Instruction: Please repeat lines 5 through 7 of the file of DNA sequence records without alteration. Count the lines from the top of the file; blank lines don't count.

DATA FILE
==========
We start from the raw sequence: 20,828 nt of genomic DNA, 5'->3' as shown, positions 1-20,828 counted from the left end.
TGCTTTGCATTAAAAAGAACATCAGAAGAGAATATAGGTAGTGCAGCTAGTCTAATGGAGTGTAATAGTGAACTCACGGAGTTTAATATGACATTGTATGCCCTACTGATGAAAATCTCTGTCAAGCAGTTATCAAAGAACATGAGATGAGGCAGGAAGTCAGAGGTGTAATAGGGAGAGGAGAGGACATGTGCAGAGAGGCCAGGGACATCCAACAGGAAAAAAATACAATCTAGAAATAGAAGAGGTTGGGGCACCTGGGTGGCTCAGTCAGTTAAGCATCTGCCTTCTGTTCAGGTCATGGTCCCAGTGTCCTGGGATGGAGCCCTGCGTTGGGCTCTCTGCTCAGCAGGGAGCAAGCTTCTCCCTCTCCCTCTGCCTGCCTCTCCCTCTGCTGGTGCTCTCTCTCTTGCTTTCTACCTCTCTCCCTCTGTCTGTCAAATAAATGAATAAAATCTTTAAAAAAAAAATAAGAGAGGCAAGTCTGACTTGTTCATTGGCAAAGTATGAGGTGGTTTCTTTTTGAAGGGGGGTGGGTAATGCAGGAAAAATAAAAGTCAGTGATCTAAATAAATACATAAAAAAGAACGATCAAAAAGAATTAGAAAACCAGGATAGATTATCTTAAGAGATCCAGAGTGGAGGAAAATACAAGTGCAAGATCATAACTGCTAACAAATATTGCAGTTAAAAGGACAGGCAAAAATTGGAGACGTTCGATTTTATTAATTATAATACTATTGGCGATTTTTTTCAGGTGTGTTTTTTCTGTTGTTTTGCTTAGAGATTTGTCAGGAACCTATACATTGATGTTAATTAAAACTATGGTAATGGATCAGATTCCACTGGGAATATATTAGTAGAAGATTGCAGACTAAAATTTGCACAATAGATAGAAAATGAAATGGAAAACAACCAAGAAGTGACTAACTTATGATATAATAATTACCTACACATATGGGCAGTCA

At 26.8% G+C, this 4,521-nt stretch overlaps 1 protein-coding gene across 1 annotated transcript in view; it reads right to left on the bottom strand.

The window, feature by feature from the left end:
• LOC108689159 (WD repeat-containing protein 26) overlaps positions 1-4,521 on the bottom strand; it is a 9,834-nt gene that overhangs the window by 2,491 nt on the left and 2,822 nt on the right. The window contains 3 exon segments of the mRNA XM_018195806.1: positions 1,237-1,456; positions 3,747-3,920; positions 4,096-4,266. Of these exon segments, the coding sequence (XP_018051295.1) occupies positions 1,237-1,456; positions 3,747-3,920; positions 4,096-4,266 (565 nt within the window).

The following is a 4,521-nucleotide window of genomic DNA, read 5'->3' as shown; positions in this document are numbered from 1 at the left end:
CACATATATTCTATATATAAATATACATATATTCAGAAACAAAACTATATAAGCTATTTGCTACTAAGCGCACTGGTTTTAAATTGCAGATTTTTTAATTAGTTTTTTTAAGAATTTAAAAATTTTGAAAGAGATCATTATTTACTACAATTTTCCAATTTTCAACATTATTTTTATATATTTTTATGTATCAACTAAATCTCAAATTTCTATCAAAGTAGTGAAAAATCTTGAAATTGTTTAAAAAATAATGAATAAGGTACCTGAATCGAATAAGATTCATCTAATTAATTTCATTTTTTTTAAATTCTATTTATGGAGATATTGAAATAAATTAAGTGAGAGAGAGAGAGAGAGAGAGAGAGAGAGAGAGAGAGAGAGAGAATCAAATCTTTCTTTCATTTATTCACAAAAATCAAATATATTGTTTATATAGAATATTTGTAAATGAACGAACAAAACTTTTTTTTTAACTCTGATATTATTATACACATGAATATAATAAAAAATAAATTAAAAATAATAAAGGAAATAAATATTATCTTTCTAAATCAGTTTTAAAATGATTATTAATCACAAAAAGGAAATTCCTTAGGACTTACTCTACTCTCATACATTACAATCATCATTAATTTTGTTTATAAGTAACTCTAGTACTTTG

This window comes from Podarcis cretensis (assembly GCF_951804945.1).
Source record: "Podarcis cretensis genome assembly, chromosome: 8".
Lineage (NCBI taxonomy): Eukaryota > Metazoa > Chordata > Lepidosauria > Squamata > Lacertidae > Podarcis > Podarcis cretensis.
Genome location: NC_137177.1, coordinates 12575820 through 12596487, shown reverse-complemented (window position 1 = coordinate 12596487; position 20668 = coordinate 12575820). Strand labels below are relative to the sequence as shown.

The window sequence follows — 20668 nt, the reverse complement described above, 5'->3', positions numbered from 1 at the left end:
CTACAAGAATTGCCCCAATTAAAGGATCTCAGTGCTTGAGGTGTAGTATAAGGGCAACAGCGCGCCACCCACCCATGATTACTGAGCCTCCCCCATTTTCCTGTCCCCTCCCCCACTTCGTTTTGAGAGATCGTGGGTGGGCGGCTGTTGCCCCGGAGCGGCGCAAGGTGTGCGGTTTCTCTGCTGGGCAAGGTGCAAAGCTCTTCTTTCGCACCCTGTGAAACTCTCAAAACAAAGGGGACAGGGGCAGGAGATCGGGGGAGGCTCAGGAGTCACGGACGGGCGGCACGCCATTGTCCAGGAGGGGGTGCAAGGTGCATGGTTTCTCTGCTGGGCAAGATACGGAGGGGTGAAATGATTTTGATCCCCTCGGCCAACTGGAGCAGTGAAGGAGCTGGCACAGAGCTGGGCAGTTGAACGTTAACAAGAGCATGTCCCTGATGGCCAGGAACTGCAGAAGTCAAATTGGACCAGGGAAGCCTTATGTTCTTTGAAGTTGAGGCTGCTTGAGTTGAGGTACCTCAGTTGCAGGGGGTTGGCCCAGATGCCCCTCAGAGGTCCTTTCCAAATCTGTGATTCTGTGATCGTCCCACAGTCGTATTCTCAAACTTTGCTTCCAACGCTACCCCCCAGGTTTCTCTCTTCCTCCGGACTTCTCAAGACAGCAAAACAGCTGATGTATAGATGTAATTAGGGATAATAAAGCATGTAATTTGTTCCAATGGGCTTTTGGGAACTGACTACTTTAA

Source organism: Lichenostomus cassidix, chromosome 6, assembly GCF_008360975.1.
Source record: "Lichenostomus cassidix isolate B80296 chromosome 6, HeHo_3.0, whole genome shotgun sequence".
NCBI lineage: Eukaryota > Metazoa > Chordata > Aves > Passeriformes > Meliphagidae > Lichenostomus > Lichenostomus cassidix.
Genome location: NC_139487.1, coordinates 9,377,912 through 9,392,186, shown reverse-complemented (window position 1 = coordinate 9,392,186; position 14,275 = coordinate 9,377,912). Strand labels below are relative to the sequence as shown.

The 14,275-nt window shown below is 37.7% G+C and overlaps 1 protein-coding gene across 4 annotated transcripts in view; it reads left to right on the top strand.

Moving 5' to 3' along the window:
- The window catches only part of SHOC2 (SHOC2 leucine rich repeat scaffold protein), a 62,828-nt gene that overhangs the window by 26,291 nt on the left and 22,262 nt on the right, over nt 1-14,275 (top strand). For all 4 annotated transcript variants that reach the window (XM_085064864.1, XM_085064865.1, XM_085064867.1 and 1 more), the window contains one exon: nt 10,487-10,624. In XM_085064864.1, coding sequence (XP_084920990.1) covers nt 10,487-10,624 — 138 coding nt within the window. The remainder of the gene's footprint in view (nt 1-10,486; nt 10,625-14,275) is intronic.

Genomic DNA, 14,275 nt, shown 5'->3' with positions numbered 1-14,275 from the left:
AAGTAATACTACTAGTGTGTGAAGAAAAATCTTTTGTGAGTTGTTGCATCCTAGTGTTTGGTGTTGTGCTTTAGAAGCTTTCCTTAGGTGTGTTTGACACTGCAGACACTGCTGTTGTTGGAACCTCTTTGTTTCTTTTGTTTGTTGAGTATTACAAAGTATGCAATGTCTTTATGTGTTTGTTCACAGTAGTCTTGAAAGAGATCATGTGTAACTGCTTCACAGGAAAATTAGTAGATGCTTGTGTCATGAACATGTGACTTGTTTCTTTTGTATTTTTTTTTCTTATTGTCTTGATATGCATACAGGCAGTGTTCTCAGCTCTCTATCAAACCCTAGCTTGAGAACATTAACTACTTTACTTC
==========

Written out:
• LOC108689159 (WD repeat-containing protein 26) overlaps positions 1-4,521 on the bottom strand; it is a 9,834-nt gene that overhangs the window by 2,491 nt on the left and 2,822 nt on the right. The window contains 3 exon segments of the mRNA XM_018195806.1: positions 1,237-1,456; positions 3,747-3,920; positions 4,096-4,266. Of these exon segments, the coding sequence (XP_018051295.1) occupies positions 1,237-1,456; positions 3,747-3,920; positions 4,096-4,266 (565 nt within the window).

The following is a 4,521-nucleotide window of genomic DNA, read 5'->3' as shown; positions in this document are numbered from 1 at the left end:
CACATATATTCTATATATAAATATACATATATTCAGAAACAAAACTATATAAGCTATTTGCTACTAAGCGCACTGGTTTTAAATTGCAGATTTTTTAATTAGTTTTTTTAAGAATTTAAAAATTTTGAAAGAGATCATTATTTACTACAATTTTCCAATTTTCAACATTATTTTTATATATTTTTATGTATCAACTAAATCTCAAATTTCTATCAAAGTAGTGAAAAATCTTGAAATTGTTTAAAAAATAATGAATAAGGTACCTGAATCGAATAAGATTCATCTAATTAATTTCATTTTTTTTAAATTCTATTTATGGAGATATTGAAATAAATTAAGTGAGAGAGAGAGAGAGAGAGAGAGAGAGAGAGAGAGAGAGAGAGAATCAAATCTTTCTTTCATTTATTCACAAAAATCAAATATATTGTTTATATAGAATATTTGTAAATGAACGAACAAAACTTTTTTTTTAACTCTGATATTATTATACACATGAATATAATAAAAAATAAATTAAAAATAATAAAGGAAATAAATATTATCTTTCTAAATCAGTTTTAAAATGATTATTAATCACAAAAAGGAAATTCCTTAGGACTTACTCTACTCTCATACATTACAATCATCATTAATTTTGTTTATAAGTAACTCTAGTACTTTG